This is the question that some friends of mine have asked me when we were talking about my job. De facto, this is not a completely fallacious train of thought. There was a time in the past when I was wondering the same: particularly around my A levels, which, as they say, open all the doors to working life. “Really? For everybody?” were my thoughts.
At that time, I was attending a regular school and could perfectly manage my congenitally profound hearing loss in both ears by simply sitting in the first or second row in the classroom. Moreover, I always had terrific, attentive teachers and friends around me for support if necessary. Things then became more challenging when I had to think about my upcoming working life.
Suddenly, I became aware of my handicap and as a consequence, I was wondering which professions I would be able to take up with my hearing impairment.
I want to give you an idea of what my hearing loss means. With hearing aids, I perceive sounds as you would perceive a pixelated and blurred picture, in which you can recognise the shape and the gender of the person but not the details like the pattern of the pullover, for example. Enough to be able to cope with it. Continue reading ““Can you really work as a hearing care professional with your bad hearing?””
The end to every journey can be met with excitement or sadness: it’s all on how you look at it. The past year has flown by before my eyes. There were days when I was tired and thought that it was the longest day of the week, however the majority of time has left me saying to myself “where did the week go” by the time Friday came. So then how do I look at the end of my journey? I see it as an exciting time as well as a sad time.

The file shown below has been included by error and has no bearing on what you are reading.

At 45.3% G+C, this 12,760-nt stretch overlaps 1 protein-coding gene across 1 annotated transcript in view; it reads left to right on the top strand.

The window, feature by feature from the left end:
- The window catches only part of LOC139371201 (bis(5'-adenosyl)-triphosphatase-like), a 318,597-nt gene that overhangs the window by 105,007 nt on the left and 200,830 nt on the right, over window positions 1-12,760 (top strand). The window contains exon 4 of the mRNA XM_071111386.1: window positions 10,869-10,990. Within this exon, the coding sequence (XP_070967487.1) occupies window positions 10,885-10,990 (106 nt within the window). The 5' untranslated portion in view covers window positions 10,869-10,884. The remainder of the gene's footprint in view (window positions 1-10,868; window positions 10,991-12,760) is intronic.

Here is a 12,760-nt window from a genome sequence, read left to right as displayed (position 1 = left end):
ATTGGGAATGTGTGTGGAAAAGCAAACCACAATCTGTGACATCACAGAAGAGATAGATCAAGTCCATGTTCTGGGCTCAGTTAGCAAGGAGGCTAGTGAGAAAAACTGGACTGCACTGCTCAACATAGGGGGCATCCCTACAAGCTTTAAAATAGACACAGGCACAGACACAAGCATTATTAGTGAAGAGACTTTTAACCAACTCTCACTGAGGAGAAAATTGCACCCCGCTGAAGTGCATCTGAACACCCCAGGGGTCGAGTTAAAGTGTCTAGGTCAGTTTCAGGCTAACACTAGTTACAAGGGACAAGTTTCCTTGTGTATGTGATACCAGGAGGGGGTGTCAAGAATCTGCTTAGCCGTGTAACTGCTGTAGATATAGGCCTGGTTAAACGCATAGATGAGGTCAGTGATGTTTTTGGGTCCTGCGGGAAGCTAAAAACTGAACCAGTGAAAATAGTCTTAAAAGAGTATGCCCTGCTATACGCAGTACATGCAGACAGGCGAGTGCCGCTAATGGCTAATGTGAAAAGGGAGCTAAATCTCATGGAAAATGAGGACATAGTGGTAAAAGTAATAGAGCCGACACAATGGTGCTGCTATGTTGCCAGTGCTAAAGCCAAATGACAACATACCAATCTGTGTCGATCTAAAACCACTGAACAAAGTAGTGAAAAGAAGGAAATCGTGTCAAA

The past year has been an experience that has made not only a professional impact but also a personal impact on me. As an audiologist, I have grown substantially. As I wrap up my time here at headquarters I feel as though I have gained the knowledge and experience of a 5 year time span. I recognize that the intensive 12 months behind me have challenged my educational foundation (in a good way) as well as required me to think ‘outside of the box’ by looking forward 5 years to the future generation of hearing aids and the people who will be wearing them.
This challenge has made the biggest impact. As you emerge from school with a fresh perspective you still remain closely focused on the present, the here and now. You look at each day and each patient regarding how they are getting along at that point in time. You never challenge yourself to think 5+ years ahead. Think of what the technology will be like, what hearing loss and medical intervention may be, as well as the average age and profile of the clients you will see. Can you wrap your head around it?
Continue reading “A Beautiful Ending”